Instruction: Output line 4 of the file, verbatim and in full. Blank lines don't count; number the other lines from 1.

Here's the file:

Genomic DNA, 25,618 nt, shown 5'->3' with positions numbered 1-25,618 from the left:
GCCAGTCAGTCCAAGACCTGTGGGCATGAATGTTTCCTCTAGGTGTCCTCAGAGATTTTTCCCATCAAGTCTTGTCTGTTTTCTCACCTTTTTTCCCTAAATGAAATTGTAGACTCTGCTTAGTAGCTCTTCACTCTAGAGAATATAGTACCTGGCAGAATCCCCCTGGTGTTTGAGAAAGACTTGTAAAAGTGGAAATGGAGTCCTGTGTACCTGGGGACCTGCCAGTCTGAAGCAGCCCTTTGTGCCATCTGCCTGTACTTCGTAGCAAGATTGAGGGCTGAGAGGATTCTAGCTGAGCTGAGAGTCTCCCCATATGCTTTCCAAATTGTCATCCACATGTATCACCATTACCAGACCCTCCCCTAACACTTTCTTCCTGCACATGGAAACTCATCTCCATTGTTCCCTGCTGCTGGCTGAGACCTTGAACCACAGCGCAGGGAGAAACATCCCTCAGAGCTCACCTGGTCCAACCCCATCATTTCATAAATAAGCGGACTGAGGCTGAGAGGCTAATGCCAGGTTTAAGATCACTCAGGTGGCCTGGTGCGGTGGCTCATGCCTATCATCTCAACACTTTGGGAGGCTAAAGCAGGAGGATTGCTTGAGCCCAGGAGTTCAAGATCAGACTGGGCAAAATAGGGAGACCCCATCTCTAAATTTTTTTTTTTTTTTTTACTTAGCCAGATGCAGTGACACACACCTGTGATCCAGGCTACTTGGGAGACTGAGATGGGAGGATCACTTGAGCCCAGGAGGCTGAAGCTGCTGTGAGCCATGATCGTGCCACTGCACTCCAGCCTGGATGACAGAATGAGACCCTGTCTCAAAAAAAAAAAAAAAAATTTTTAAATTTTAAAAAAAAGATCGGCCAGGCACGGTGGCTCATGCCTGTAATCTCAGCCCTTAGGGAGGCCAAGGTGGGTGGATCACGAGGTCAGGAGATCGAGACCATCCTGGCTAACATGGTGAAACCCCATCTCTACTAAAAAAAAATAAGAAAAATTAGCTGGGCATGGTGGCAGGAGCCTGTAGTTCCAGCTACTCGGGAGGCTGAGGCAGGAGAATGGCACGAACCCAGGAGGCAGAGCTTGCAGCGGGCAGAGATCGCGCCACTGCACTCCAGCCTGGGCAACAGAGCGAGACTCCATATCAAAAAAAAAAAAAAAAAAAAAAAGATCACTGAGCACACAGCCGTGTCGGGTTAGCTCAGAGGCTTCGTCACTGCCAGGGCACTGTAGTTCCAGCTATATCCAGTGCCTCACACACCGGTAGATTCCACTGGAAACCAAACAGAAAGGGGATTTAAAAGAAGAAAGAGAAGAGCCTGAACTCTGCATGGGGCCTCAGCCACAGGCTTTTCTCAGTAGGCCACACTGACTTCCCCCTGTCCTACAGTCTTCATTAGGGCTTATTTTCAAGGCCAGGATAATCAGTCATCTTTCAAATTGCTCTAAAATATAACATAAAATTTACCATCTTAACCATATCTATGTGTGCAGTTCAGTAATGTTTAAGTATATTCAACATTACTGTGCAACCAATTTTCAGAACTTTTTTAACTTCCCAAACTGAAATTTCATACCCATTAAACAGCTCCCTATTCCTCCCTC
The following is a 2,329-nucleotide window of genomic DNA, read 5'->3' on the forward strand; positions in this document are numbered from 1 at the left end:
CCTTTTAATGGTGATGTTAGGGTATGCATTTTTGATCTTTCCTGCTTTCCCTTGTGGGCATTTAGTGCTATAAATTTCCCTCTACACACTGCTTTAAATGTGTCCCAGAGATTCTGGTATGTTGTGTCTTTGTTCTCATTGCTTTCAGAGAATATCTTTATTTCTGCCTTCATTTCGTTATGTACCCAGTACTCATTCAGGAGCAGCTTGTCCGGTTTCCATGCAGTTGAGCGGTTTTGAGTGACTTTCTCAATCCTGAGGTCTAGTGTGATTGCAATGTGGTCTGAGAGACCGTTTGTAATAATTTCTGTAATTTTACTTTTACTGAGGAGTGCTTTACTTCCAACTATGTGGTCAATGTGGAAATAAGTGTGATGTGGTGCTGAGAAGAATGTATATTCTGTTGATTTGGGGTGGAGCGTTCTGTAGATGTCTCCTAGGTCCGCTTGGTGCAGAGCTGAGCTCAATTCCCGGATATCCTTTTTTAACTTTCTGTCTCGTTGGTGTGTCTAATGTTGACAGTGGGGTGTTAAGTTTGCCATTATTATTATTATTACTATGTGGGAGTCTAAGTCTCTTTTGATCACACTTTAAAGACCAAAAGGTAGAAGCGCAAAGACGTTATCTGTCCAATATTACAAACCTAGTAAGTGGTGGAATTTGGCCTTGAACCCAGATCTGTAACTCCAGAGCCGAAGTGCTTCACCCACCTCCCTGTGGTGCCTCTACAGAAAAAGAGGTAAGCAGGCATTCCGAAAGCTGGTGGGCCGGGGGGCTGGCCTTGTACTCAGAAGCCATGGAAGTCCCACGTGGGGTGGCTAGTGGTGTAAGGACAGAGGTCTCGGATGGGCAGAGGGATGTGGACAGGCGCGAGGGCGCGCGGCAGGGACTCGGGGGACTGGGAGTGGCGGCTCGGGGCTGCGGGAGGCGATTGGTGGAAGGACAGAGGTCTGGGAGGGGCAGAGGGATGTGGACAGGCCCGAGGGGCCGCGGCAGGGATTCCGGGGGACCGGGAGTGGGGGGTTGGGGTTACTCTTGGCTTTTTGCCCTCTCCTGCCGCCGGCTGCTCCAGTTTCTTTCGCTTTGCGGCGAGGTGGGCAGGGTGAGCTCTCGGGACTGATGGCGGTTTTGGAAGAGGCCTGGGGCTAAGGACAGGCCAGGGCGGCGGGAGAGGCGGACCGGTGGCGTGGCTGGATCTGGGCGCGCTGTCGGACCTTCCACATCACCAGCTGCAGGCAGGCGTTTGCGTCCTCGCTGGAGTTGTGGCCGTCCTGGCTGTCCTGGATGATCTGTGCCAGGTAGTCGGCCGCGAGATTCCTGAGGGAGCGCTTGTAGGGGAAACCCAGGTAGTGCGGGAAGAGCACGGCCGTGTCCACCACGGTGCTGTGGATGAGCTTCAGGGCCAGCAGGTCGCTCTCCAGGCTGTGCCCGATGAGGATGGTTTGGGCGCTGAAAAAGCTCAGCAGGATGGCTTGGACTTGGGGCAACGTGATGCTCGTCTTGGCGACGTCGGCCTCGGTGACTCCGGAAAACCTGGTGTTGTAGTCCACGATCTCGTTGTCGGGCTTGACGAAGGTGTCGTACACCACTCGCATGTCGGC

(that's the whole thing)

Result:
CCTTTTAATGGTGATGTTAGGGTATGCATTTTTGATCTTTCCTGCTTTCCCTTGTGGGCATTTAGTGCTATAAATTTCCCTCTACACACTGCTTTAAATGTGTCCCAGAGATTCTGGTATGTTGTGTCTTTGTTCTCATTGCTTTCAGAGAATATCTTTATTTCTGCCTTCATTTCGTTATGTACCCAGTACTCATTCAGGAGCAGCTTGTCCGGTTTCCATGCAGTTGAGCGGTTTTGAGTGACTTTCTCAATCCTGAGGTCTAGTGTGATTGCAATGTGGTCTGAGAGACCGTTTGTAATAATTTCTGTAATTTTACTTTTACTGAGGAGTGCTTTACTTCCAACTATGTGGTCAATGTGGAAATAAGTGTGATGTGGTGCTGAGAAGAATGTATATTCTGTTGATTTGGGGTGGAGCGTTCTGTAGATGTCTCCTAGGTCCGCTTGGTGCAGAGCTGAGCTCAATTCCCGGATATCCTTTTTTAACTTTCTGTCTCGTTGGTGTGTCTAATGTTGACAGTGGGGTGTTAAGTTTGCCATTATTATTATTATTACTATGTGGGAGTCTAAGTCTCTTTTGATCACACTTTAAAGACCAAAAGGTAGAAGCGCAAAGACGTTATCTGTCCAATATTACAAACCTAGTAAGTGGTGGAATTTGGCCTTGAACCCAGATCTGTAACTCCAGAGCCGAAGTGCTTCACCCACCTCCCTGTGGTGCCTCTACAGAAAAAGAGGTAAGCAGGCATTCCGAAAGCTGGTGGGCCGGGGGGCTGGCCTTGTACTCAGAAGCCATGGAAGTCCCACGTGGGGTGGCTAGTGGTGTAAGGACAGAGGTCTCGGATGGGCAGAGGGATGTGGACAGGCGCGAGGGCGCGCGGCAGGGACTCGGGGGACTGGGAGTGGCGGCTCGGGGCTGCGGGAGGCGATTGGTGGAAGGACAGAGGTCTGGGAGGGGCAGAGGGATGTGGACAGGCCCGAGGGGCCGCGGCAGGGATTCCGGGGGACCGGGAGTGGGGGGTTGGGGTTACTCTTGGCTTTTTGCCCTCTCCTGCCGCCGGCTGCTCCAGTTTCTTTCGCTTTGCGGCGAGGTGGGCAGGGTGAGCTCTCGGGACTGATGGCGGTTTTGGAAGAGGCCTGGGGCTAAGGACAGGCCAGGGCGGCGGGAGAGGCGGACCGGTGGCGTGGCTGGATCTGGGCGCGCTGTCGGACCTTCCACATCACCAGCTGCAGGCAGGCGTTTGCGTCCTCGCTGGAGTTGTGGCCGTCCTGGCTGTCCTGGATGATCTGTGCCAGGTAGTCGGCCGCGAGATTCCTGAGGGAGCGCTTGTAGGGGAAACCCAGGTAGTGCGGGAAGAGCACGGCCGTGTCCACCACGGTGCTGTGGATGAGCTTCAGGGCCAGCAGGTCGCTCTCCAGGCTGTGCCCGATGAGGATGGTTTGGGCGCTGAAAAAGCTCAGCAGGATGGCTTGGACTTGGGGCAACGTGATGCTCGTCTTGGCGACGTCGGCCTCGGTGACTCCGGAAAACCTGGTGTTGTAGTCCACGATCTCGTTGTCGGGCTTGACGAAGGTGTCGTACACCACTCGCATGTCGGC